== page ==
Our CEO, Tom May, reminds us frequently that our customers do not want to be in the dark, literally or figuratively. This was recently reinforced when I met with a group of concerned citizens at a town meeting focused on system reliability. They understood that in our efforts to improve reliability, planned outages were needed, but they were upset because we had been keeping them in the dark, figuratively, about the planned outages. We were not providing them with quality information.
J.D. Power and Associates’ 2005 Electric Utility Residential Customer Satisfaction Study indicated that customers’ satisfaction with their experience is largely impacted by the quality of information provided when they experience an outage. Providing customers experiencing outages with one piece of information about their outage instead of no information improved satisfaction in the power quality index by 40 percent. Research shows that providing additional points of information results in further increases.
valued information points
Customers need information to appropriately adjust to accommodate the outage. They want to determine if they should go out to dinner, send a shift home early, or take other actions to mitigate the impact of the outage. Customers need information they can use and reassurance that their utility knows what it is doing. One of the most important pieces of information that a utility can provide to customers is the estimated time of restoration (ETR). Other valued information points identified in research include:
Providing customers with information on the extent of the outage and the specific areas impacted by the outage allows them to make informed decisions on how to best respond. Is the outage isolated to a few homes, or did it impact an entire town, or several towns?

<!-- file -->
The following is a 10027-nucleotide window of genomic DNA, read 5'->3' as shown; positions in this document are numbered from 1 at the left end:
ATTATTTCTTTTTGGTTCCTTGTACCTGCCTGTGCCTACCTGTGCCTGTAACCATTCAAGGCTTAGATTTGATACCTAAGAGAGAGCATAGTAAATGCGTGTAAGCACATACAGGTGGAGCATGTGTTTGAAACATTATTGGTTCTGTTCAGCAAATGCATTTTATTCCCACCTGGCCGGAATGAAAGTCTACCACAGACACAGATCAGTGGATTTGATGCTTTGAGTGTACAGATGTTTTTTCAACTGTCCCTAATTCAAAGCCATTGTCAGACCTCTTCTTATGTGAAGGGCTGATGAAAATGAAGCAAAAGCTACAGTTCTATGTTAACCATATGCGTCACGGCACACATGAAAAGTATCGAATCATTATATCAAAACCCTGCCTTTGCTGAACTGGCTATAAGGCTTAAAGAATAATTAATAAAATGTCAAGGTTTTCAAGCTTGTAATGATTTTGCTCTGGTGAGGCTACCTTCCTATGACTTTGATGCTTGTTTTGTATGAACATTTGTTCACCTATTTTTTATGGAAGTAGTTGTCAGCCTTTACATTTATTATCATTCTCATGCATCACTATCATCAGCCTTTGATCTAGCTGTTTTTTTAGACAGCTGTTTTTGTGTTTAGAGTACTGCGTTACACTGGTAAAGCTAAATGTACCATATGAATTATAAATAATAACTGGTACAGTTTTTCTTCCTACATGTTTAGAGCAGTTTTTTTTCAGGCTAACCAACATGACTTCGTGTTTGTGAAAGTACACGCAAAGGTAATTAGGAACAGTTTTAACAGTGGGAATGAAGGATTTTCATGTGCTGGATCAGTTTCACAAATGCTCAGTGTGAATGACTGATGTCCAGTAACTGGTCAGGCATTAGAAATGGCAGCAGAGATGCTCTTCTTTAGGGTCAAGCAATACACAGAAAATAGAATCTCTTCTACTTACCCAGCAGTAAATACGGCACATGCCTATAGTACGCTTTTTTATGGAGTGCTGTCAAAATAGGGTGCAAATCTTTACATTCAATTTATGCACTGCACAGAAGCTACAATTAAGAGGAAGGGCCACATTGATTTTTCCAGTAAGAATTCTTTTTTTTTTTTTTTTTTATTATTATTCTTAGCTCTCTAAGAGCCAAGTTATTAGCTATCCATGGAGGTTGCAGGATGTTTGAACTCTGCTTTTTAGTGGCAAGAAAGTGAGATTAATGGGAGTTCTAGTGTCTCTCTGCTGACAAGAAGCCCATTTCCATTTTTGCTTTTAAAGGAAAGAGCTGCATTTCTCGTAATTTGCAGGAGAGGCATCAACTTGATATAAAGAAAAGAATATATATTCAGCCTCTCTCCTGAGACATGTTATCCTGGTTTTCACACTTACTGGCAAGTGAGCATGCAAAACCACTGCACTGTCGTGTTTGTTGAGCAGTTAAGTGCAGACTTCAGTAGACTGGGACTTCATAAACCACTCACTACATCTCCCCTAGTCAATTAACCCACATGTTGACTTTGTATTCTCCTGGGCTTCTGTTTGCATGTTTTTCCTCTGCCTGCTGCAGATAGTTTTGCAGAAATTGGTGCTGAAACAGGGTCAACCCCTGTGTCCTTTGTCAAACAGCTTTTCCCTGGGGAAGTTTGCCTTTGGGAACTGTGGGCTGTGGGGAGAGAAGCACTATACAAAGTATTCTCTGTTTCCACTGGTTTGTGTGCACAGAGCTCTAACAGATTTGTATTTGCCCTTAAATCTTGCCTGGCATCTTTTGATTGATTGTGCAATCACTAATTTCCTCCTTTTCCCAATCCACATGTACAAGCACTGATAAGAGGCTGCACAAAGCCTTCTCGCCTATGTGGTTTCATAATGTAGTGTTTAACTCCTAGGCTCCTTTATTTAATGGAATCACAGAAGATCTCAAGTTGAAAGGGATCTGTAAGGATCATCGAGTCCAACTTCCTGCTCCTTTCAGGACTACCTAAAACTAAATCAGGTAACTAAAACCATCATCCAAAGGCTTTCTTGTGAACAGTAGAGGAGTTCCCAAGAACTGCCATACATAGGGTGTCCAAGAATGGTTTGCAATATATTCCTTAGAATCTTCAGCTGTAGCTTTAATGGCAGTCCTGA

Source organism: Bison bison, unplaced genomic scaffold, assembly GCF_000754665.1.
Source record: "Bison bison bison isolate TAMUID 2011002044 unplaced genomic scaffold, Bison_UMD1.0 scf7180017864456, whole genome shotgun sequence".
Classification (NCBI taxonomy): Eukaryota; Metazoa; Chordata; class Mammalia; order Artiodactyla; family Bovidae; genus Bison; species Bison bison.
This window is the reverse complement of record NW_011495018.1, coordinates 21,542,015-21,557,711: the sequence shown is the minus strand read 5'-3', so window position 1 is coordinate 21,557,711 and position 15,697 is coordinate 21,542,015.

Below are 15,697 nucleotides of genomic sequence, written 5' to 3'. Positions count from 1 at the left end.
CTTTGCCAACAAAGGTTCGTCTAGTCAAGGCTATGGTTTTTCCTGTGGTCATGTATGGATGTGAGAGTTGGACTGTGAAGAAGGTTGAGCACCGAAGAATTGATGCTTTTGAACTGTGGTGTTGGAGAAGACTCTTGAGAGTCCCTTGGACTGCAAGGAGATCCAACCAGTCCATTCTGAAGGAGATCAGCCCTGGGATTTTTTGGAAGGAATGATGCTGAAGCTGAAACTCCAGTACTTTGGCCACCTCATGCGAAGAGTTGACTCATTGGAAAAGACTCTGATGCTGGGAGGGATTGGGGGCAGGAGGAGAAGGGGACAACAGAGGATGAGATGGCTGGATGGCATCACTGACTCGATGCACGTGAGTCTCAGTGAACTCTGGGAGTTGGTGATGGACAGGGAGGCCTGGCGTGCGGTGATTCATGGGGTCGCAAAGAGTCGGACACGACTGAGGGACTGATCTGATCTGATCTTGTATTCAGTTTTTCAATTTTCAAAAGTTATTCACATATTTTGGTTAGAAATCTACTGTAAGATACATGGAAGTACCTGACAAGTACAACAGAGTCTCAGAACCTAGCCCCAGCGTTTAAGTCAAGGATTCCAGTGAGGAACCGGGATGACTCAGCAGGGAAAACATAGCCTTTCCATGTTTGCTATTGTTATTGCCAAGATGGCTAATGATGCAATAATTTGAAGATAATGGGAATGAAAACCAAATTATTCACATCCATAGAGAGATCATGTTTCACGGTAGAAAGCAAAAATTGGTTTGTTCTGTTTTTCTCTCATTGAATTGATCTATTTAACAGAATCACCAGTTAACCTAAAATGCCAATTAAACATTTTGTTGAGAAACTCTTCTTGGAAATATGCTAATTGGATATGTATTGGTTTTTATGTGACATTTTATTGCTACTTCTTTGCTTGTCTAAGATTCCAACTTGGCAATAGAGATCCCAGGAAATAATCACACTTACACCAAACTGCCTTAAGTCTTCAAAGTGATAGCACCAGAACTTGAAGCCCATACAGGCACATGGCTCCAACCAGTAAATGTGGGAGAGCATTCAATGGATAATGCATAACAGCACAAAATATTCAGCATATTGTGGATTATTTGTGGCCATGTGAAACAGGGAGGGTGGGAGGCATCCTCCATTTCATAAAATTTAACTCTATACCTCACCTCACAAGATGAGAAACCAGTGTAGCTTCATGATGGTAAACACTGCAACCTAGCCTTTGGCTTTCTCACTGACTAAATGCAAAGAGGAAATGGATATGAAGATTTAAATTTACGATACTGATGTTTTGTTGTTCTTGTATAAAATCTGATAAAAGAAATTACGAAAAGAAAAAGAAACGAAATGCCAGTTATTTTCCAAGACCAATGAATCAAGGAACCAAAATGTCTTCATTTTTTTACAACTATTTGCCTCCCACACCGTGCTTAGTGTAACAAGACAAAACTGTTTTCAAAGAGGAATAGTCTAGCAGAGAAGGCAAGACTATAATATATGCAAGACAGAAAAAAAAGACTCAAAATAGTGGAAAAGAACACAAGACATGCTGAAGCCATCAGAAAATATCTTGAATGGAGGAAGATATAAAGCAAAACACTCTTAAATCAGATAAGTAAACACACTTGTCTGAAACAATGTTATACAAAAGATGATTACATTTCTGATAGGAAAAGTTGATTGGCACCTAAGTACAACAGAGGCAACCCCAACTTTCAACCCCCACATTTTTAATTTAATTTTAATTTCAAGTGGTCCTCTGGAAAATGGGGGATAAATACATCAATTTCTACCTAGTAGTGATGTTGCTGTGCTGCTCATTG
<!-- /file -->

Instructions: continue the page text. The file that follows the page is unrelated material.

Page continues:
Customers feel reassured when a utility confirms that it is aware that the customer’s specific premise is impacted by this outage.
Utility response to the outage
Customers want to know that the utility is analyzing, dispatching or actually working on the situation. Customers are reassured in large events that additional crews have been brought in to assist in outage restoration.
Customers want instructions on what to do next. For example, if the power is not restored within the estimated time of restoration, they could be told to “please call back” to check for an updated status.
Tell customers what caused their outage.
Research is valuable for utilities that want to know what information customers would like about an outage, but the real challenge is providing this information. To do that, utilities are applying innovative strategies with respect to ETR, self service and restoration callbacks.
The leading utilities are combining robust ETR default tables with callbacks to provide customers with accurate ETRs. Utilities using default ETR tables can sometimes provide an ETR one or two minutes after the outage occurs. The utility has covered all its bases if it combines a default table-based ETR with an option for an ETR callback to the customer if the ETR is not available or has changed.
Utilities are increasingly moving customers to self service via interactive voice response (IVR) and the web to report and gain outage status information. At some utilities, more than 50 percent of outage calls are processed by the IVR, and some, like Duke Power, are trying to serve a broader customer base by offering outage reporting via IVR in both Spanish and English. The web is becoming a popular medium to communicate outage information. Utilities effectively using the web post restoration information and maps of areas impacted by outages. This becomes the medium for official outage communication for media and stakeholders and ensures the message is timely, accurate and consistent.
Restoration callbacks are a big hit with customers and they also benefit utility operations. From an operational perspective, the outage callback can be very functional at quickly determining nested outages. The callback can also communicate other outage information, such as the outage cause. From a customer perspective, when a customer receives a courtesy callback, J.D. Power’s research shows an increase of more than 20 percent on the power quality and reliability index.
Penni McLean-Conner is the vice president of customer care at NSTAR, Massachusetts’ largest investor-owned electric and gas utility. McLean-Conner, a registered professional engineer, serves on several industry boards of directors, including the CIS Conference, the Consortium for Energy Efficiency and the Massachusetts Technology Collaborative. Her first book, “Customer Service: Utility Style,” has just been published by PennWell Books.